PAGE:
Myth: The Bible gives us theological insights about Jesus,
but not historical ones.
Some people are interested in the Jesus’ religious ideas,
but deny that the Bible provides, or even intends to provide, any historical
accounts about him. Are they right? Is the Bible meant to be taken seriously as
a historical description of Jesus’ life and ministry?
I would suggest that the answer is yes...and no. There are
parts of Scripture that are not written as 'history', but are poetic,
metaphorical and even mystical. Christians have known, and affirmed this, for
millennia. There are other parts of the Bible, however, that are clearly
written AS history, with the full expectation that they would be read as true
descriptions of past events.
Acts, for instance, is a historical narrative that contains
features common to both Jewish and Greco-Roman historical literature. The
gospels are also composed with a view to the actual historical life of Jesus
and his followers. They are forms of 'biography' that are based on core
historical recollections and organized to present a meaningful interpretation
of Jesus' public life and lasting significance.
Christians do, however, realize that not all the historical
claims about Jesus can, or ever will, be "proven" in any kind of
scientific way. This is to be expected. The nature of "faith" is such
that it will always invite trust and confidence in the story of the gospel,
whether or not all of its claims can be validated by research.
Fields of knowledge like archaeology and history are all
imperfect methods of attempting to recapture the past. These disciplines rely
on gathering certain kinds of evidence, and then offering hypotheses to explain
the evidence. The Bible is a kind of evidence (literary records of the past).
Archaeology is another kind (physical objects produced by people in the past,
or observed elements of the physical environment that affected people in the
The best scholars consider all the evidence in order to make
judgments about what 'probably' happened. Of course, there were no smart
phones, digital cameras, or satellites in orbit capturing vast amounts of data
in the ancient world. So, we can't observe these ancient events like we can watch
replays on ESPN today. Historians, then, have to do their best to reconstruct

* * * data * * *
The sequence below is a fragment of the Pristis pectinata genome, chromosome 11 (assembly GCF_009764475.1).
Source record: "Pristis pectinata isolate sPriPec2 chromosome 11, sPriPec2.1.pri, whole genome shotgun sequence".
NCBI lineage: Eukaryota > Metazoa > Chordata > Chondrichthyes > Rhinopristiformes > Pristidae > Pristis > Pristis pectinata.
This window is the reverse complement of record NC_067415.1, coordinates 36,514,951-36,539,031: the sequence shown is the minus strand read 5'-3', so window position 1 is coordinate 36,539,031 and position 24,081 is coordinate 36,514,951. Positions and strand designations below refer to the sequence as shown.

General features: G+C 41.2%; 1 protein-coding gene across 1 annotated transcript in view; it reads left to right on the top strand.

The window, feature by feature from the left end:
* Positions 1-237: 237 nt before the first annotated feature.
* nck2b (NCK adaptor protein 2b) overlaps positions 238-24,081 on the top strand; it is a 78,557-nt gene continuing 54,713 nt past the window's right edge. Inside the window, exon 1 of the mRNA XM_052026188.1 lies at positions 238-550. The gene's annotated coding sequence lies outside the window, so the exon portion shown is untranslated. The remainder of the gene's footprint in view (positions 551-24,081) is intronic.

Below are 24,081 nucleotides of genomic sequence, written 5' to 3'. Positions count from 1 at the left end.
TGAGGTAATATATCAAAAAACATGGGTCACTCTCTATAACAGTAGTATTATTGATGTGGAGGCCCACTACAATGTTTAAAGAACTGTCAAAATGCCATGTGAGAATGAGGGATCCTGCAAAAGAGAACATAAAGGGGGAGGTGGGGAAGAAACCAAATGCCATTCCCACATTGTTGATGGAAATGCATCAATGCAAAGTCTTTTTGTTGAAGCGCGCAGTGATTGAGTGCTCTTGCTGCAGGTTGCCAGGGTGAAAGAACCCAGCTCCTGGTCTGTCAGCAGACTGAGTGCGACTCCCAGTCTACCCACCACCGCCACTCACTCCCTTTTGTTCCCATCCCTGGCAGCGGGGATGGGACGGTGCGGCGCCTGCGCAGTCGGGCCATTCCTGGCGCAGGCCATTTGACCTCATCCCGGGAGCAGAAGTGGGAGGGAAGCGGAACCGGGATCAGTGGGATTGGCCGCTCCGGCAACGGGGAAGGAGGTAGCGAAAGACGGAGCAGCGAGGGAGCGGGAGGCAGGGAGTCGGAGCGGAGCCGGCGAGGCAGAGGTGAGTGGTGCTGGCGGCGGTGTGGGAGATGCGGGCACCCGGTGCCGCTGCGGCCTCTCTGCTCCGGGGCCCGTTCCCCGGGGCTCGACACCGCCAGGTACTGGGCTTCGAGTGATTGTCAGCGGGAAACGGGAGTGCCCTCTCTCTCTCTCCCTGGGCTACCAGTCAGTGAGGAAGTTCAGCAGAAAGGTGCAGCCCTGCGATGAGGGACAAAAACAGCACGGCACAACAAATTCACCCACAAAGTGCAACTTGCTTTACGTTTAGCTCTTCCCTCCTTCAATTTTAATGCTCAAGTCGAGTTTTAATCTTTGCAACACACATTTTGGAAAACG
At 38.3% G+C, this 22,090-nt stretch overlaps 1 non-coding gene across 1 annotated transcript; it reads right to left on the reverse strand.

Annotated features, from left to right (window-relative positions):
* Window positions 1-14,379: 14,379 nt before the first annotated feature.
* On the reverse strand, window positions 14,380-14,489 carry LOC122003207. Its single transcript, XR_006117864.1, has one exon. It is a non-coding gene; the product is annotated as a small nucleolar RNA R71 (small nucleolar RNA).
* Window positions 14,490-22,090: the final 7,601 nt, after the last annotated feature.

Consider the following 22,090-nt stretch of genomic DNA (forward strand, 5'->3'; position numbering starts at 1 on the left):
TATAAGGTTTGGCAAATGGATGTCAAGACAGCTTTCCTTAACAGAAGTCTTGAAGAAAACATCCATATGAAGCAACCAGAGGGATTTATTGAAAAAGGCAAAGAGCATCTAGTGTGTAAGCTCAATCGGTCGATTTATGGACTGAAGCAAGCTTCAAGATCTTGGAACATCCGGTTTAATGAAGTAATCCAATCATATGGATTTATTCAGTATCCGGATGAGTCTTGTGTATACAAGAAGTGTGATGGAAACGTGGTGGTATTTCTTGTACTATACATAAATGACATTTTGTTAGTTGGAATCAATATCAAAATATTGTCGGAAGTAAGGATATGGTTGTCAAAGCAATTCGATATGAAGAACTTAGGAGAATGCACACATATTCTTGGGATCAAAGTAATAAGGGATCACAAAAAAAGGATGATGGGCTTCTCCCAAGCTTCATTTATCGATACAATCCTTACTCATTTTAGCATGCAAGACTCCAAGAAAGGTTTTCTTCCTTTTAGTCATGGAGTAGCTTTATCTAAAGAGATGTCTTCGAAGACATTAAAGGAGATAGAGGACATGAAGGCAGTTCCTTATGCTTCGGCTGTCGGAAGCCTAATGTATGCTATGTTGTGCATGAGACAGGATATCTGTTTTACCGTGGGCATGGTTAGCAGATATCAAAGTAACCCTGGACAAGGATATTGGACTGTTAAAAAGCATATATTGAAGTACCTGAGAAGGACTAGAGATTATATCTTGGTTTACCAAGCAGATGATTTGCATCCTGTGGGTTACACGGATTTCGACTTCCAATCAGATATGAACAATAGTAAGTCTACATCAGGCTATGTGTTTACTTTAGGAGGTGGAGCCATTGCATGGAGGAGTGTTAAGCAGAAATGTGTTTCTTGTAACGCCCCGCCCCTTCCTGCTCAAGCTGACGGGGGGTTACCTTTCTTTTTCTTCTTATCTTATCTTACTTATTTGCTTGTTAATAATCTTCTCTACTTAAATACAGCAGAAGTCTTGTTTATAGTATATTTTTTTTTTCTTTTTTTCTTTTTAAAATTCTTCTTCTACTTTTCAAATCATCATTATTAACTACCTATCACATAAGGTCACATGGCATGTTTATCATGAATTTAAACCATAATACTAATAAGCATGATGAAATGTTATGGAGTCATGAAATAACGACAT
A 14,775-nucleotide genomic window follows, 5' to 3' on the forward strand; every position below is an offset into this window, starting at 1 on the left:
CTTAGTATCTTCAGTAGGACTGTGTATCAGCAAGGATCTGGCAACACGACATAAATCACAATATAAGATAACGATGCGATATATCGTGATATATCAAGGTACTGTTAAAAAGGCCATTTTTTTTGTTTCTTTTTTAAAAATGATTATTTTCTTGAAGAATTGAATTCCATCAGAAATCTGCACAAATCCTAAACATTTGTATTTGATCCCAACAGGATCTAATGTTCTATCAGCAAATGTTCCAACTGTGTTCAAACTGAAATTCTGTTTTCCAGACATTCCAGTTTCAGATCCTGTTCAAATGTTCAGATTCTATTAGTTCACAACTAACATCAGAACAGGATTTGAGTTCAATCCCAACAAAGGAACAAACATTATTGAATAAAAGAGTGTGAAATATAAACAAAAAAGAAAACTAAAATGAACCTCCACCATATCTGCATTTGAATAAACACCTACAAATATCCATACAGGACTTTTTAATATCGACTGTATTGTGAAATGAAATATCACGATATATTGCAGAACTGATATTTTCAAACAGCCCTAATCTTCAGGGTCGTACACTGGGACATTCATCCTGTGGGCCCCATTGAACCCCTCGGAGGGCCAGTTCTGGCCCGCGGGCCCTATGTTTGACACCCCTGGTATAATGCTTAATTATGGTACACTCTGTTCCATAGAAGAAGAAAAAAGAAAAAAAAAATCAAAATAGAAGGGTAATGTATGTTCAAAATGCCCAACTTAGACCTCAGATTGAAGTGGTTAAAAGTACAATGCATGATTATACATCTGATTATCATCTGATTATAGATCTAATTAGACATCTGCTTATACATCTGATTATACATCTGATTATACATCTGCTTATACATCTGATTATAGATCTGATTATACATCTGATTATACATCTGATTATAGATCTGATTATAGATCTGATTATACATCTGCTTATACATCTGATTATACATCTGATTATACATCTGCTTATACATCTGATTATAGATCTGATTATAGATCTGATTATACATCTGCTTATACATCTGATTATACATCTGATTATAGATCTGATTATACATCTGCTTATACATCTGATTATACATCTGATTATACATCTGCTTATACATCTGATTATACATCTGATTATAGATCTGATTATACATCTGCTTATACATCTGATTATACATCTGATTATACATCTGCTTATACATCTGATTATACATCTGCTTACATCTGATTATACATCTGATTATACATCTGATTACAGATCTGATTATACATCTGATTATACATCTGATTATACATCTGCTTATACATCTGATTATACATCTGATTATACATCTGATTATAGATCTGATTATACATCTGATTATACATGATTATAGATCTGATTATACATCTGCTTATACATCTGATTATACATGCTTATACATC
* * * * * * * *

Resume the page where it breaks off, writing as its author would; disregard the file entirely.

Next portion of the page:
what these events may have looked like.
Christians believe that the kind of historical evidence
preserved in the Bible is accurate and reliable, because God had a hand in its
composition. This is definitely a 'theological' conviction we hold about the
text, and it is NOT verifiable (entirely) through historical or archaeological
In fact, there is a healthy amount of both historical and
archaeological information that does support the historical claims of the
gospels about Jesus – including the existence of Pontius Pilate, specific
archaeological evidence identifying locations mentioned in the gospels, and
other literary parallels confirming cultural and environmental realities
described in the gospels.
On the other hand, there certainly are other historical
components of the Scriptures for which archaeology and history offer no
support, and may at times seem to oppose. Christians admit this.
But, in cases like this, it is helpful to think in terms of
'suspended judgment'. More evidence may be discovered later. Other theories may
explain the apparent contradictions. Or, in the end, we may just end up holding
to a historical conviction that ‘history’ cannot validate - like that of a
resurrected man who has even now taken his place at God's right hand as Cosmic
King and Savior!
The Gospels tell a story about Jesus that is both historical
AND theological. This is the kind of tension followers of Jesus have always
lived with. We stand as a people within history, living for a God who we
believe stands in control of it, and offers us the best interpretation/explanation
of it. Thank God for the gracious ways he reveals himself and his message to us
– both as history and as theology!
Share this post today to help people in your life who are resisting Jesus by repeating this old myth about him. You can learn more about the 21 Myths in 21 Days blog series by clicking here!
This guest post, written by Dr. Jeff Hubing, is a pastor, scholar, author, and teacher. Jeff holds a master's degree from Wheaton College Graduate School and a PhD. in New Testament from Loyola University in Chicago. He is the founder and director of F.I.R.E., a school for training ministers and missionaries in Chicago, Illinois. His latest book, Crucifixion and New Creation: The Strategic Purpose of Galatians 6:11-17, can be found on Amazon by clicking here.